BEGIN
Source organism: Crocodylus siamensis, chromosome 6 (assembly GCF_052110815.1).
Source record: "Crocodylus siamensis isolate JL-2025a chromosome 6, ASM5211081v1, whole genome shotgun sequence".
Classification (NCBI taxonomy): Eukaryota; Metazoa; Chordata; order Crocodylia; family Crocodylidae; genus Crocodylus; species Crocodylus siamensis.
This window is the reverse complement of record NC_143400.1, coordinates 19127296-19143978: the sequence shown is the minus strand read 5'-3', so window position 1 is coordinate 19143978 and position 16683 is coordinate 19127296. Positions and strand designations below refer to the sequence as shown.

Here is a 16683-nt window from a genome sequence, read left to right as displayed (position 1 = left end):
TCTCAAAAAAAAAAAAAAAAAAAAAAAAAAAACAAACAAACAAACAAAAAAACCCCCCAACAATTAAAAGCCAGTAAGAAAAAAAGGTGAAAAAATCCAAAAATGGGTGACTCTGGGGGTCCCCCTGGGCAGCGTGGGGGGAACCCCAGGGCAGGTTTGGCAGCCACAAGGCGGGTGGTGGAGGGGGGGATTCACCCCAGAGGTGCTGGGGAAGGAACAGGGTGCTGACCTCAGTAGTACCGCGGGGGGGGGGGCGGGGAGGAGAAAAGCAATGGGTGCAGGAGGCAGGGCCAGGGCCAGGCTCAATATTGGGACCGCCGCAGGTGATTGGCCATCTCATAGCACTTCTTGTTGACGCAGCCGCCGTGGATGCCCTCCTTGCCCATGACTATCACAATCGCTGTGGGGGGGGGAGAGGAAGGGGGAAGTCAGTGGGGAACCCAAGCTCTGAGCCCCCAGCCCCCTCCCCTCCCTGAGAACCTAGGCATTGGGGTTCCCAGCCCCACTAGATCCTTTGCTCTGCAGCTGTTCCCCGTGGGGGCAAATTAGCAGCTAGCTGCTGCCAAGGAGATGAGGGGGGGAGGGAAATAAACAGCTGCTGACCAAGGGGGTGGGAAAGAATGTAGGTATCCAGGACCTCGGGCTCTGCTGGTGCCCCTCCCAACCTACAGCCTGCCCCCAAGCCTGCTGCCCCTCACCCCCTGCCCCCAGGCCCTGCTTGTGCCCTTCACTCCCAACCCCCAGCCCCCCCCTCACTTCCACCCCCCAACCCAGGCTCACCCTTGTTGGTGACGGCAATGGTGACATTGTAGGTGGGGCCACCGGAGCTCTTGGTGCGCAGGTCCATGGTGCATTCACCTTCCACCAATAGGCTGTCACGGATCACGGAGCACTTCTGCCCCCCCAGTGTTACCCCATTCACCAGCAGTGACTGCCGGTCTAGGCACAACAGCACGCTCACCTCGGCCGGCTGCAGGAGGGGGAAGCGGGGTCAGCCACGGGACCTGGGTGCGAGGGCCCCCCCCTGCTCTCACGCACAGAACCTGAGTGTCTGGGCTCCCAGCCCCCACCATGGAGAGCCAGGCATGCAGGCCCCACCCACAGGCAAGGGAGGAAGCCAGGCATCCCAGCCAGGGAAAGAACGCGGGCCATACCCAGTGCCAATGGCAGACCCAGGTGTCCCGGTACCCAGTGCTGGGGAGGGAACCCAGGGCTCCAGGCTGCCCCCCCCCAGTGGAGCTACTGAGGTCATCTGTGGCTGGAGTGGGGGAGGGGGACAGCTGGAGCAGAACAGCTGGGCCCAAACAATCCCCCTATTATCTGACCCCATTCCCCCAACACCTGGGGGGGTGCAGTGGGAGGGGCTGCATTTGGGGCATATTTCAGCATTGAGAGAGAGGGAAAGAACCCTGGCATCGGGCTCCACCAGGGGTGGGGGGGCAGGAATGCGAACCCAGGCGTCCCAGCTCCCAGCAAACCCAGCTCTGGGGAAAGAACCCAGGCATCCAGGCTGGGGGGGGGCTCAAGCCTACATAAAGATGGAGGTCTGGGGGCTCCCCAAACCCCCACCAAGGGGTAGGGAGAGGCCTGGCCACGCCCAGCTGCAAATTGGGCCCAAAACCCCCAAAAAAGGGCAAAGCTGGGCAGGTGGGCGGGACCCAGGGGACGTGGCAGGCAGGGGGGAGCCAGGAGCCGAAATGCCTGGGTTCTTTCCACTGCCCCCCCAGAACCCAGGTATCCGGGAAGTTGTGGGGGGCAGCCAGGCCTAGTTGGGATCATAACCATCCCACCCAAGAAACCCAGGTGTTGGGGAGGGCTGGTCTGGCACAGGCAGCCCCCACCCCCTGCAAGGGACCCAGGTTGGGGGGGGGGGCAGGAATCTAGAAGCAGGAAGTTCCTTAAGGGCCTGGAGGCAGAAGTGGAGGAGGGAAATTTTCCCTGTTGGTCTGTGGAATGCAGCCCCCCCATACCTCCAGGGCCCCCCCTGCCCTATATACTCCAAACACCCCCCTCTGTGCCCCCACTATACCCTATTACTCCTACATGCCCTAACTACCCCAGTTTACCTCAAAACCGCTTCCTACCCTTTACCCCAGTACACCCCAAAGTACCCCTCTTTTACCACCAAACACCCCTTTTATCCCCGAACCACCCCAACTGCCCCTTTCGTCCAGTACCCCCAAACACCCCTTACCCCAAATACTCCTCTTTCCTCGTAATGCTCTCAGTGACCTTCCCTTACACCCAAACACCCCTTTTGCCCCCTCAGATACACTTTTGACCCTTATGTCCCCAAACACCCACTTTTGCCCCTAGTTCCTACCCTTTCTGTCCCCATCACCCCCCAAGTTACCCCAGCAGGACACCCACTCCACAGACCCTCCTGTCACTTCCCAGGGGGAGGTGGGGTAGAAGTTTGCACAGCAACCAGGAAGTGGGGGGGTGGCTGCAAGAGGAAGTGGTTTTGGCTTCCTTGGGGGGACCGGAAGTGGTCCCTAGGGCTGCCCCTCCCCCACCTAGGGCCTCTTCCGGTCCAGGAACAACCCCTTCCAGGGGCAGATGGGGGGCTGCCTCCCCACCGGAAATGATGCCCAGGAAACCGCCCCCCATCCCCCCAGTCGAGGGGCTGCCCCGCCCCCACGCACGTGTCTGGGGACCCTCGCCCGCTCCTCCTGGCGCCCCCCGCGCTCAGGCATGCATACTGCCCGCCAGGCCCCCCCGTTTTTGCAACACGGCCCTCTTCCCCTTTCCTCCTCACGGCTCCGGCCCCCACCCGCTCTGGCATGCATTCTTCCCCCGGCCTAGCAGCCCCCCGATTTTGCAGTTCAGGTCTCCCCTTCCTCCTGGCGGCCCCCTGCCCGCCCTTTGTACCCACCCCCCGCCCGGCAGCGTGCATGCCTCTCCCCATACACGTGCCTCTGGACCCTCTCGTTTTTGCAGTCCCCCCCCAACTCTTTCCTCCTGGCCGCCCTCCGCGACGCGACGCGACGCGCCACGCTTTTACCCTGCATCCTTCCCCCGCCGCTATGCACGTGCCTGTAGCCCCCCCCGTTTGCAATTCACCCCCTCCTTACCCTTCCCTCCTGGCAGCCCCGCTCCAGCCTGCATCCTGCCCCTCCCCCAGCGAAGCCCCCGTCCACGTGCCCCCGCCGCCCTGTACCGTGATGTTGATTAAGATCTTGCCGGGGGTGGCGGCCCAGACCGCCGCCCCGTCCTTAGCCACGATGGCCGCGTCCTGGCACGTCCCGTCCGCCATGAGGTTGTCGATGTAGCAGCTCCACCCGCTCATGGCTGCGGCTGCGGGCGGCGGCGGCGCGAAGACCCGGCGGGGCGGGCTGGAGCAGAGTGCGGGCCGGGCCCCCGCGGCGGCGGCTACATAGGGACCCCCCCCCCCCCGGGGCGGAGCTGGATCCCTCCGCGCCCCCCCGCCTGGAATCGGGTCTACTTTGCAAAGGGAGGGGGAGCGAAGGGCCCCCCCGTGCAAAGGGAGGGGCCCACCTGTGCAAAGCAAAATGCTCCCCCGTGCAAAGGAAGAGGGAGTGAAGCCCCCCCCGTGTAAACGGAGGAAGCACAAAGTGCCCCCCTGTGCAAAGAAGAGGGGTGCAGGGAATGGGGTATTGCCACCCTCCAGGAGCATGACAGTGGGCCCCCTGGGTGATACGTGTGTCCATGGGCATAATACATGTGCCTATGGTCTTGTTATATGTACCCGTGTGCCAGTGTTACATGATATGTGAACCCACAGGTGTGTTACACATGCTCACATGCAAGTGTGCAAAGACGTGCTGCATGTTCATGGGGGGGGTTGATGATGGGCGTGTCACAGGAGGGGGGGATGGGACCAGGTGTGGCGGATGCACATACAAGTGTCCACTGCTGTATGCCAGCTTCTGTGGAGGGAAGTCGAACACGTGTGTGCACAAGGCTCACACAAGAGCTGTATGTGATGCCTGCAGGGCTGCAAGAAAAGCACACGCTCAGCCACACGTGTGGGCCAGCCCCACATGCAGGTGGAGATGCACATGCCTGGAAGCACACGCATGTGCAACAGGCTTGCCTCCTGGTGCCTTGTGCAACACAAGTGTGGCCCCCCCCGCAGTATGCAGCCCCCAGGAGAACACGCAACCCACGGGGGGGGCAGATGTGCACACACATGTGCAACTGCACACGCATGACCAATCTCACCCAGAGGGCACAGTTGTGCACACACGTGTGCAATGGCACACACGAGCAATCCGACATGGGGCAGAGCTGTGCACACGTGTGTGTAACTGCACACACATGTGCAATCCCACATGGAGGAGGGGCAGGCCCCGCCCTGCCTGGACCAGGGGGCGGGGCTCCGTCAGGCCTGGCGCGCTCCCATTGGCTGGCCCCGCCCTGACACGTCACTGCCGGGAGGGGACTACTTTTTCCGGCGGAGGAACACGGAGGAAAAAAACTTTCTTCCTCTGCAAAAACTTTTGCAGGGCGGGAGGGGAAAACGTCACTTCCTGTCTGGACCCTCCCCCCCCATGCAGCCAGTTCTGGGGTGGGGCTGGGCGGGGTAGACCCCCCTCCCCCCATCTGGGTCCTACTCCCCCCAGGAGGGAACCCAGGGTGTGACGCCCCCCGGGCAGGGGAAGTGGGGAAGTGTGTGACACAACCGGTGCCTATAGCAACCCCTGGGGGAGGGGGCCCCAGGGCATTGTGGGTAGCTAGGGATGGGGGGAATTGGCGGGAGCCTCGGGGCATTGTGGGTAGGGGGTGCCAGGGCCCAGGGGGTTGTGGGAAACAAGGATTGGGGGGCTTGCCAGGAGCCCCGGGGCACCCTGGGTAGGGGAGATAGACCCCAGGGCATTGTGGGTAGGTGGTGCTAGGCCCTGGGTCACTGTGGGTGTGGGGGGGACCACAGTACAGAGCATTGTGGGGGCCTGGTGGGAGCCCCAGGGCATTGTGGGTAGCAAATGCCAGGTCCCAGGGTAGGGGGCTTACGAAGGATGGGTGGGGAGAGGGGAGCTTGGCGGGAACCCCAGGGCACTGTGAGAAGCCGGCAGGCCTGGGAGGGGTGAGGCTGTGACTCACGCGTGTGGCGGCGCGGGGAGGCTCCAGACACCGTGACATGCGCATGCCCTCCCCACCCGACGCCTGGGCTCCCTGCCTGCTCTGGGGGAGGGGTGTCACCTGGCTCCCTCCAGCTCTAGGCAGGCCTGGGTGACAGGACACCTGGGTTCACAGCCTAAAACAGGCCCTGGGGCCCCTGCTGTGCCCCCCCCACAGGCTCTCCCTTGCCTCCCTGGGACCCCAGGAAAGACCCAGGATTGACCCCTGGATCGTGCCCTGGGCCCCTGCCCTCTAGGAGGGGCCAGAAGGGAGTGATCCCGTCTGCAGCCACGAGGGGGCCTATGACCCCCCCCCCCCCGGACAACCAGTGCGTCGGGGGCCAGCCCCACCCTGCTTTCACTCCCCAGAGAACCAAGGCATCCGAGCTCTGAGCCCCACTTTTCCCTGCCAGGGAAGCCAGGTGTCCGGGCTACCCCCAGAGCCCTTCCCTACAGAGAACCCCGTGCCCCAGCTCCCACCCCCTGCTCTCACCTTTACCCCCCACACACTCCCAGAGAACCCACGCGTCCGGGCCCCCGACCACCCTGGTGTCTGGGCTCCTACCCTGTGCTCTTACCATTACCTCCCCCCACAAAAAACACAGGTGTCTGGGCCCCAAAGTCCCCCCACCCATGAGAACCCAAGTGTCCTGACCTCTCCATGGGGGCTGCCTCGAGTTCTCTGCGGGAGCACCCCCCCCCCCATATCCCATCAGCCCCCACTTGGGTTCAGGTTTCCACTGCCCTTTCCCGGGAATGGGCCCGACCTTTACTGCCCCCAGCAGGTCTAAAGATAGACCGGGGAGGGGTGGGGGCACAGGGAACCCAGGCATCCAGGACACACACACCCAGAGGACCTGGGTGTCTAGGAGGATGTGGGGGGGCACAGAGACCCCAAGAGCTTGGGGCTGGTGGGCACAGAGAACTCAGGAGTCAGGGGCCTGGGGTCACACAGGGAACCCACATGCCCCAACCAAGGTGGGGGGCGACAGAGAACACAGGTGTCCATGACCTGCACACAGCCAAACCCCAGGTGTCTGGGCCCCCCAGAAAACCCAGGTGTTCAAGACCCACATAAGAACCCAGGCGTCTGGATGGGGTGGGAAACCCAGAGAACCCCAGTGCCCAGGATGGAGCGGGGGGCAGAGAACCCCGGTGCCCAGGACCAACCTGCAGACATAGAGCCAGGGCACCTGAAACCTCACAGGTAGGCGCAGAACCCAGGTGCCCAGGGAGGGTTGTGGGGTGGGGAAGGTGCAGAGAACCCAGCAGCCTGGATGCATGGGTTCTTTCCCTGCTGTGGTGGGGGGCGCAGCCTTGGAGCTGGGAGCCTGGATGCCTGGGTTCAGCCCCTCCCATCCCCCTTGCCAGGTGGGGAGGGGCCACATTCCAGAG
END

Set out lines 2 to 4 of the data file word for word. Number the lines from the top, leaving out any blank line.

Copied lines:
Source record: "Crocodylus siamensis isolate JL-2025a chromosome 6, ASM5211081v1, whole genome shotgun sequence".
Classification (NCBI taxonomy): Eukaryota; Metazoa; Chordata; order Crocodylia; family Crocodylidae; genus Crocodylus; species Crocodylus siamensis.
This window is the reverse complement of record NC_143400.1, coordinates 19127296-19143978: the sequence shown is the minus strand read 5'-3', so window position 1 is coordinate 19143978 and position 16683 is coordinate 19127296. Positions and strand designations below refer to the sequence as shown.